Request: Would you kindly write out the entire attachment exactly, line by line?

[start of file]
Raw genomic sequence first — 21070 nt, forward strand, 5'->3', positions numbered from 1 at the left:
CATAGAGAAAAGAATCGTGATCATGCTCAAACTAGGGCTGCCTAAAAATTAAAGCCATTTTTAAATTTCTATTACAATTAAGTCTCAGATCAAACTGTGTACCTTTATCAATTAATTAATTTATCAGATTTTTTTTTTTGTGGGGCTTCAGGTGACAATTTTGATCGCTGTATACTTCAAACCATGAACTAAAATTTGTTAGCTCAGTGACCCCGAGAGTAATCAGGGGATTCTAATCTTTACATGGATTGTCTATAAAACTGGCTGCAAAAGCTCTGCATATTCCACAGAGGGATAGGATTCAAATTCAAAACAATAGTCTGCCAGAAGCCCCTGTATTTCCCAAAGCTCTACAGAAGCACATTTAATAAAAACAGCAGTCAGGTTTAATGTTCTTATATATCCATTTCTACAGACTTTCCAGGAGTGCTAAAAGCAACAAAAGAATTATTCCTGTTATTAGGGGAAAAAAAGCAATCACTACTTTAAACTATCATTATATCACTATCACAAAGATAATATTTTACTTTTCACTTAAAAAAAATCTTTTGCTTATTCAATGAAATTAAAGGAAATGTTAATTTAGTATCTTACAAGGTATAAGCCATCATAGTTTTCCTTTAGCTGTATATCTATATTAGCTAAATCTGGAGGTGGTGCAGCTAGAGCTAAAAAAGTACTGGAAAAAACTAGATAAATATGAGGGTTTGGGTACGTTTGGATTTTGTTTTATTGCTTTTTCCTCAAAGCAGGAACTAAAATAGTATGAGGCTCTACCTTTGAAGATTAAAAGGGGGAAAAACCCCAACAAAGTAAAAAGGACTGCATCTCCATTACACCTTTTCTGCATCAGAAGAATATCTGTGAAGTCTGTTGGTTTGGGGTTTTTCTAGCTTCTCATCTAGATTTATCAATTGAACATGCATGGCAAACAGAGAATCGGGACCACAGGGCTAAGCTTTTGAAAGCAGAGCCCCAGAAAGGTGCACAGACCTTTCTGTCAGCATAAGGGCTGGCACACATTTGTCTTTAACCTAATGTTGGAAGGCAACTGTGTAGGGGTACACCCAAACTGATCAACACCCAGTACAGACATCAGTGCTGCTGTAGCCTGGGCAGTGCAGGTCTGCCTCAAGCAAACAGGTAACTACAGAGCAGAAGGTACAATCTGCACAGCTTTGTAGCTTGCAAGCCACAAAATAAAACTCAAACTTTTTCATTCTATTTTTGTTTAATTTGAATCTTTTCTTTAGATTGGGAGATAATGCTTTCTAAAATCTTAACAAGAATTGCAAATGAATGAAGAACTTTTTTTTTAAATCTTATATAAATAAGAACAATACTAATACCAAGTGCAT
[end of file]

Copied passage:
Raw genomic sequence first — 21070 nt, forward strand, 5'->3', positions numbered from 1 at the left:
CATAGAGAAAAGAATCGTGATCATGCTCAAACTAGGGCTGCCTAAAAATTAAAGCCATTTTTAAATTTCTATTACAATTAAGTCTCAGATCAAACTGTGTACCTTTATCAATTAATTAATTTATCAGATTTTTTTTTTTGTGGGGCTTCAGGTGACAATTTTGATCGCTGTATACTTCAAACCATGAACTAAAATTTGTTAGCTCAGTGACCCCGAGAGTAATCAGGGGATTCTAATCTTTACATGGATTGTCTATAAAACTGGCTGCAAAAGCTCTGCATATTCCACAGAGGGATAGGATTCAAATTCAAAACAATAGTCTGCCAGAAGCCCCTGTATTTCCCAAAGCTCTACAGAAGCACATTTAATAAAAACAGCAGTCAGGTTTAATGTTCTTATATATCCATTTCTACAGACTTTCCAGGAGTGCTAAAAGCAACAAAAGAATTATTCCTGTTATTAGGGGAAAAAAAGCAATCACTACTTTAAACTATCATTATATCACTATCACAAAGATAATATTTTACTTTTCACTTAAAAAAAATCTTTTGCTTATTCAATGAAATTAAAGGAAATGTTAATTTAGTATCTTACAAGGTATAAGCCATCATAGTTTTCCTTTAGCTGTATATCTATATTAGCTAAATCTGGAGGTGGTGCAGCTAGAGCTAAAAAAGTACTGGAAAAAACTAGATAAATATGAGGGTTTGGGTACGTTTGGATTTTGTTTTATTGCTTTTTCCTCAAAGCAGGAACTAAAATAGTATGAGGCTCTACCTTTGAAGATTAAAAGGGGGAAAAACCCCAACAAAGTAAAAAGGACTGCATCTCCATTACACCTTTTCTGCATCAGAAGAATATCTGTGAAGTCTGTTGGTTTGGGGTTTTTCTAGCTTCTCATCTAGATTTATCAATTGAACATGCATGGCAAACAGAGAATCGGGACCACAGGGCTAAGCTTTTGAAAGCAGAGCCCCAGAAAGGTGCACAGACCTTTCTGTCAGCATAAGGGCTGGCACACATTTGTCTTTAACCTAATGTTGGAAGGCAACTGTGTAGGGGTACACCCAAACTGATCAACACCCAGTACAGACATCAGTGCTGCTGTAGCCTGGGCAGTGCAGGTCTGCCTCAAGCAAACAGGTAACTACAGAGCAGAAGGTACAATCTGCACAGCTTTGTAGCTTGCAAGCCACAAAATAAAACTCAAACTTTTTCATTCTATTTTTGTTTAATTTGAATCTTTTCTTTAGATTGGGAGATAATGCTTTCTAAAATCTTAACAAGAATTGCAAATGAATGAAGAACTTTTTTTTTAAATCTTATATAAATAAGAACAATACTAATACCAAGTGCAT